Interracial relationships are manipulated into a slapstick setup for Guess Who, a second-rate reworking of a former Best Picture contender.
There’s something fascinating about the fact that in 1967, this same storyline was parlayed into ten Academy Award nominations (winning two) as the socially conscious and racially progressive Guess Who’s Coming to Dinner. Whereas that film boasted a cast including Hollywood icons Spencer Tracy, Katharine Hepburn and Sidney Poitier – with 23 acting nominations spread between them – this time around we get Ashton Kutcher and Bernie Mac. A duo of purely comedic stars with hopes for blossoming acting careers, they’re hardly the tandem to match up to the original’s sterling cast.
Suffice it to say, this remake doesn’t have quite the same critical aspirations.
Besides the fundamental plot set-up, Guess Who goes in a completely different direction, abandoning its roots in favor of a more lucrative Meet the Parents-vibe. Director Kevin Rodney Sullivan (Barbershop 2) spends most of his time directly stealing from that successful 2000 comedy even more so than the Stanley Kramer classic from which the film is supposedly based.
Doing little besides aping Ben Stiller’s already exhausted shtick is Kutcher as Simon Green. In a move of unfathomable casting, he’s supposed to be portraying some type of whiz-kid stockbroker. Meanwhile, Kutcher’s That 70’s Show co-star Topher Grace already nailed the corporate takeover scene last year in the charming In Good Company.
Freefalling back to reality by the end of the first scene, Simon quits his job and is suddenly unemployed on the weekend he is supposed to meet his fiancee’s parents. From here on out, the only twist from Parents is that Robert De Niro’s character of a disapproving father-in-law is now played by the equally disapproving Bernie Mac.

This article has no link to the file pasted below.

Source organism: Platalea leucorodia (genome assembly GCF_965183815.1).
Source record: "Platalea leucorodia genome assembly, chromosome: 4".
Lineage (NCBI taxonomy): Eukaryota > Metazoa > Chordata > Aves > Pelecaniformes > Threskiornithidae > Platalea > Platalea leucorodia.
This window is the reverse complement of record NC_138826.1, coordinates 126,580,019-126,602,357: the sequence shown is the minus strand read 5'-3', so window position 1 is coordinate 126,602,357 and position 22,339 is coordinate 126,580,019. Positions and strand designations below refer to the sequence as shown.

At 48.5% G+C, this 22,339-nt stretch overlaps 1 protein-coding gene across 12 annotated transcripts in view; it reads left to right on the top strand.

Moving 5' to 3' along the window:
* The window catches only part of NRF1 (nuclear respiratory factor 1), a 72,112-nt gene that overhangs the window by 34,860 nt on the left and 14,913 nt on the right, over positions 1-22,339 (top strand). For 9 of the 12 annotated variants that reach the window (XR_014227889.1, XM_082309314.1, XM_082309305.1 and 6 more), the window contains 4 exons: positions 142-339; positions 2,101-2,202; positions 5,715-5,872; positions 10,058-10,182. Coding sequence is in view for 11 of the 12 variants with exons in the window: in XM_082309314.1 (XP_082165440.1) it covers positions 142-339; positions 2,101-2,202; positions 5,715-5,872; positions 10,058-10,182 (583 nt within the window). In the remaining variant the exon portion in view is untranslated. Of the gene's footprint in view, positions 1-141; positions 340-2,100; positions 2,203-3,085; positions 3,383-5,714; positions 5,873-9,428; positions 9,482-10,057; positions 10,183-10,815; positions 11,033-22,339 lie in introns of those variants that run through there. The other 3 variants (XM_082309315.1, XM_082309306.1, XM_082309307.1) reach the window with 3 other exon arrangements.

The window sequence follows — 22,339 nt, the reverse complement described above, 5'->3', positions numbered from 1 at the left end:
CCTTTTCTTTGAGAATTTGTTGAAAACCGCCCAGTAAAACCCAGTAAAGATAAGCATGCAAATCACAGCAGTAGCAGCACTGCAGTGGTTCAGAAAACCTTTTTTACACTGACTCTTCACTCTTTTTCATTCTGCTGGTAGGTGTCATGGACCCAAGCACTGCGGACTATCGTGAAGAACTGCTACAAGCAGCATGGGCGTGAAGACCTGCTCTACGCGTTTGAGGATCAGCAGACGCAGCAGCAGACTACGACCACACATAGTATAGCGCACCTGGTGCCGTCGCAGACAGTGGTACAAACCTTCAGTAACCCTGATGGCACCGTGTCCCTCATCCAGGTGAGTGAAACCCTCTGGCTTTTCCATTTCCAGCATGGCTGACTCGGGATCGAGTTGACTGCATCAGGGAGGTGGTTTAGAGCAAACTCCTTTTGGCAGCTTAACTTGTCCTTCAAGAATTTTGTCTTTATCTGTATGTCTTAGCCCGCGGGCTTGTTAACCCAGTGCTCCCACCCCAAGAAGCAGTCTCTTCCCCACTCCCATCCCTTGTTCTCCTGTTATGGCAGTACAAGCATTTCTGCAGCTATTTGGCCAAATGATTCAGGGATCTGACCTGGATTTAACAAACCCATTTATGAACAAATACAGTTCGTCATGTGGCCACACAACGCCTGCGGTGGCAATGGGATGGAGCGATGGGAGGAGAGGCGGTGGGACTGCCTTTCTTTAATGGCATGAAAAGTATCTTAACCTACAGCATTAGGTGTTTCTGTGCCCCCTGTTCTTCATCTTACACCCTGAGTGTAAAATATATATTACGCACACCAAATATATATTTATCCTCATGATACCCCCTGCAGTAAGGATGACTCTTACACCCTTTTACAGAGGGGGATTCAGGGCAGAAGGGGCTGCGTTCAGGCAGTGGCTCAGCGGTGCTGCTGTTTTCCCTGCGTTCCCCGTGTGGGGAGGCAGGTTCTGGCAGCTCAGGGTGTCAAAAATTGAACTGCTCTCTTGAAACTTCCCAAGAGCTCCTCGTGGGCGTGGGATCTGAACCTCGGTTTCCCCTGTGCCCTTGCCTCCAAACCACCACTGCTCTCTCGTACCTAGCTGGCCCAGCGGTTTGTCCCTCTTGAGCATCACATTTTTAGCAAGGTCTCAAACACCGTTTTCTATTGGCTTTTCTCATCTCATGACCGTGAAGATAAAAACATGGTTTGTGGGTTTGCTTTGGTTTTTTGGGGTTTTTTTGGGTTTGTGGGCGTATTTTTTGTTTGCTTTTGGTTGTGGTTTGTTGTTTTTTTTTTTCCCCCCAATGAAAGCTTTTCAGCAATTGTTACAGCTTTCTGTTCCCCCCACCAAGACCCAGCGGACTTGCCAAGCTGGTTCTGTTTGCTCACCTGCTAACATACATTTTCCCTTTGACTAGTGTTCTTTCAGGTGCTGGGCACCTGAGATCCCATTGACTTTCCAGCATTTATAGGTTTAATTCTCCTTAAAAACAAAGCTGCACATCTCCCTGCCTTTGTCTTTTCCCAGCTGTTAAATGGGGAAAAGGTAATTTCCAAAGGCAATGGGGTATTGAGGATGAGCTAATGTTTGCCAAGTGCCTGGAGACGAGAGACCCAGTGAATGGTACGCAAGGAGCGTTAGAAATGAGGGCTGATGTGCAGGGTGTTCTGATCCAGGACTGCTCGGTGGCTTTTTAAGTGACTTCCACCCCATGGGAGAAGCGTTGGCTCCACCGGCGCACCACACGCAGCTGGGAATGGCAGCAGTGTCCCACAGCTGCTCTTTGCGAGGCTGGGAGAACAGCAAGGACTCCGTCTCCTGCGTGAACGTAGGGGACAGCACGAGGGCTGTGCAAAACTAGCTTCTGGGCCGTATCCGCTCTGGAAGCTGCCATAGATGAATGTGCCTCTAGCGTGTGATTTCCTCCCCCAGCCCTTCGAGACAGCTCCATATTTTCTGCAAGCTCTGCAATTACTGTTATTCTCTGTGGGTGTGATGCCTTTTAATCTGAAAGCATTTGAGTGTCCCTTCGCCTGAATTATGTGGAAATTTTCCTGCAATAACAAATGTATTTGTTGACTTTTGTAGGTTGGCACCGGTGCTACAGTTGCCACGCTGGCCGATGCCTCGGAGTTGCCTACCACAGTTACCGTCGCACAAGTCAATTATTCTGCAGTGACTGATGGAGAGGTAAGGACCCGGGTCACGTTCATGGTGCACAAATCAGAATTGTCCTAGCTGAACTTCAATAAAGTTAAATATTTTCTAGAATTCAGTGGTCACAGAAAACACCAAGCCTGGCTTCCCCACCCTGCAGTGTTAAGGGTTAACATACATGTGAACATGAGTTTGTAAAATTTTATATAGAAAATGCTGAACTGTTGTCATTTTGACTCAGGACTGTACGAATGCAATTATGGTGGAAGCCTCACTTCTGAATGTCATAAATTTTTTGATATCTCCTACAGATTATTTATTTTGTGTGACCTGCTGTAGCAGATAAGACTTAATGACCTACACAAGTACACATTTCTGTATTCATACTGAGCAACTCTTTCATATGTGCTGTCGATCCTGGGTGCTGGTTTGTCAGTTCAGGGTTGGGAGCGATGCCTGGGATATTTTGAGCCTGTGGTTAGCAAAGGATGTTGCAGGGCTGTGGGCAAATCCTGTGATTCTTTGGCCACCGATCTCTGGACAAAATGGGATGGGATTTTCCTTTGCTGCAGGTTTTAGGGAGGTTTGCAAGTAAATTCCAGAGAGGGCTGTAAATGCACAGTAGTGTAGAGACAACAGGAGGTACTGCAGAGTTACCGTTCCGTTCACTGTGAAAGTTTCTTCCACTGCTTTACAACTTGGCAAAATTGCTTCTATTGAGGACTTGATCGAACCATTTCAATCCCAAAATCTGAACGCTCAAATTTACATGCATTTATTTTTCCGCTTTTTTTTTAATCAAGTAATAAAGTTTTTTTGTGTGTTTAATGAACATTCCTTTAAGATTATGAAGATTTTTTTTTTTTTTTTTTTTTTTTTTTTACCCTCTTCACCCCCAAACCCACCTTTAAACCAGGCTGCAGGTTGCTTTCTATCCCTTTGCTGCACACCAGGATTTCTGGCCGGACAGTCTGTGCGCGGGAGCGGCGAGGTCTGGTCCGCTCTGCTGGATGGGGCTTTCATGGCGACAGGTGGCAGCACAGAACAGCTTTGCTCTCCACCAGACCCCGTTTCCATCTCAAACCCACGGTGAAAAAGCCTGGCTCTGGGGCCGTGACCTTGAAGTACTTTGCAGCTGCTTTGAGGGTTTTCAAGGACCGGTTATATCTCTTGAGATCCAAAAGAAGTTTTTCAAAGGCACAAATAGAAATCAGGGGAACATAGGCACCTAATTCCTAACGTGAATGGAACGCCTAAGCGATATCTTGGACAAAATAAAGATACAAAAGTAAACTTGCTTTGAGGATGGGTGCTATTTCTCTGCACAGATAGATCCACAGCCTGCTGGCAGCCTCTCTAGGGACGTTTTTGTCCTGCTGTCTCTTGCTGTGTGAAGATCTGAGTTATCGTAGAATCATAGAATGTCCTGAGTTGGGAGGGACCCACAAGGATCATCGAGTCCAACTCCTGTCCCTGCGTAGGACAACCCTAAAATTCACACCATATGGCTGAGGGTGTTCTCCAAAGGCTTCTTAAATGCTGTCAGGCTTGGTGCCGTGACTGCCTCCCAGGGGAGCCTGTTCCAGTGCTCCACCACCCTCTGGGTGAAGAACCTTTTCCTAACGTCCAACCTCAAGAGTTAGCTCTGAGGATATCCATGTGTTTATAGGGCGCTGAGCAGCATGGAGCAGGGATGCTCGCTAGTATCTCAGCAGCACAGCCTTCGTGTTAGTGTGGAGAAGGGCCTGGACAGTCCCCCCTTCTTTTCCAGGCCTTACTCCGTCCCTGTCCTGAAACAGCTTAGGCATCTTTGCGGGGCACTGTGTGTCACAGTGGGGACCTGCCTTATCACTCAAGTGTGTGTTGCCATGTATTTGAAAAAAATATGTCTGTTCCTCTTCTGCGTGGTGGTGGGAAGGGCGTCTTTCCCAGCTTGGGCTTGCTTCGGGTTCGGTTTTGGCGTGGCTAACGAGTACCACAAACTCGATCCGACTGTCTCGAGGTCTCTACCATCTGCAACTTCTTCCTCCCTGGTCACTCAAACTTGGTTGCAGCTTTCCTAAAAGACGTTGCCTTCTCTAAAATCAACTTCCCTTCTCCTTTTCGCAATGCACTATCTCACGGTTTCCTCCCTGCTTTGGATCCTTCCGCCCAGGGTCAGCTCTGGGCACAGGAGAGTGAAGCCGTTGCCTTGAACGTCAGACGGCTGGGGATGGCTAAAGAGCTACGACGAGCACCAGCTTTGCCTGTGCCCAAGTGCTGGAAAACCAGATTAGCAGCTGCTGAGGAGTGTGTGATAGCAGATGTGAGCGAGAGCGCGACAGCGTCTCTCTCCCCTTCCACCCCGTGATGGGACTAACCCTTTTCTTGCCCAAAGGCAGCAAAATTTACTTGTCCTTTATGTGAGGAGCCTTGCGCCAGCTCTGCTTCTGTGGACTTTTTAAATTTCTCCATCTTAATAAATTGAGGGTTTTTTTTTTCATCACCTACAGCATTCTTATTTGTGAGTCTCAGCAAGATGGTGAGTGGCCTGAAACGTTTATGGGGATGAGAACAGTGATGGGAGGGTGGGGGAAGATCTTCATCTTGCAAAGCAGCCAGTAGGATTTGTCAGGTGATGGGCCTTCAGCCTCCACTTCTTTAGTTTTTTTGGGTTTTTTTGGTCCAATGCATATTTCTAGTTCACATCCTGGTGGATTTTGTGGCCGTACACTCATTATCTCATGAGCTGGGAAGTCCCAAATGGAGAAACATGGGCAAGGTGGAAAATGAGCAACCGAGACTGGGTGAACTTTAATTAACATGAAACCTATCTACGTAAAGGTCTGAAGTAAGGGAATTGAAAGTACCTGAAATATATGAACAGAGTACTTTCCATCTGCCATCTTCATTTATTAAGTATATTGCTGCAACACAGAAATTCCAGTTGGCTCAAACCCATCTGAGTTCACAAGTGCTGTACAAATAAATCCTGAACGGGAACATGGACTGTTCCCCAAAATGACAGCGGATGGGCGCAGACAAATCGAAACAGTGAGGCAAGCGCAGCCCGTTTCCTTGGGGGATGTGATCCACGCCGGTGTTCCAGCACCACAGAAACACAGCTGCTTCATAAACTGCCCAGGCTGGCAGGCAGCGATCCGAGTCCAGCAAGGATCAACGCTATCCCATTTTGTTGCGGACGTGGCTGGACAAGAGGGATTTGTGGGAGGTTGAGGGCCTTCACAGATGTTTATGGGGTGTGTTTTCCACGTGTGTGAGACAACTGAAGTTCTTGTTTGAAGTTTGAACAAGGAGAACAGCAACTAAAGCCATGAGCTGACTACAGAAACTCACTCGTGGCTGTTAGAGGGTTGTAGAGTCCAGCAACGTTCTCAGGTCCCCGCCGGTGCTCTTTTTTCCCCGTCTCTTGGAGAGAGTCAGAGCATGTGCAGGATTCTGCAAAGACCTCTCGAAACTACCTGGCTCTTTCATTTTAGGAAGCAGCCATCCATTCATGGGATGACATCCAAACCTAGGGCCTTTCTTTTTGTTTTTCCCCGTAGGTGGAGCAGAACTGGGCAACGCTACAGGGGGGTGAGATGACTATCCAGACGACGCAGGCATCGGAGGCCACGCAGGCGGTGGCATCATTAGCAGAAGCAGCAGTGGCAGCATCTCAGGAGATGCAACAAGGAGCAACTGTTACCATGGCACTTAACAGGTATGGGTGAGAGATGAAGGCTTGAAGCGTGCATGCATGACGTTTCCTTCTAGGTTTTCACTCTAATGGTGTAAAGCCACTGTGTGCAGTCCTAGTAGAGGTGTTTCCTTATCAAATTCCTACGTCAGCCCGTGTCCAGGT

Resigned to the fact that this isn’t going to be able to live up to (or even evoke) any memories of the original, Sullivan has instead fashioned his already mediocre remake into a mediocre buddy film. While Guess Who’s Coming to Dinner was produced as a societal wake-up call for racial equality, at least Guess Who seems to think we’re well past that and are more interested in watching halfhearted gags between in-laws.
The rest of the film depicts the hopelessly Caucasian Simon Green’s attempts to win over his father in-law through a series of events that somehow lead him to telling racial jokes, driving NASCAR-inspired go-carts and sleeping in the same bed with Percy (Mac).
Mac, who managed to liven up Ocean’s Eleven and Bad Santa nicely in the few scenes he was in, seems better suited to brief cameo roles. His only other big-screen starring vehicle was the thoroughly unlikable Mr. 3000, and here he’s saddled with just another unpleasant character the audience has no chance to warm up to.
After expectations have been sufficiently lowered, Simon and Percy’s exchanges get to be enough to pass the time. Watching these two actors try their hardest to create a movie career out of nothing is actually pretty entertaining, but the whole script is just so outlandishly bad there’s no hope of rescuing it.
Best served as a thought-free experience, Guess Who is a mildly comical time-killer. Although, sadly, it’s probably Kutcher’s best film to date. Having a history in comedy, both he and Bernie Mac offer moments of levity when each hits at least a couple of amusing lines. But the film is fatally pointless. There’s just no reason to be making this movie. Especially when the market is already saturated with Fockers, and everybody, even Shrek, has already met the in-laws.
Brian Mulligan can be reached at firstname.lastname@example.org.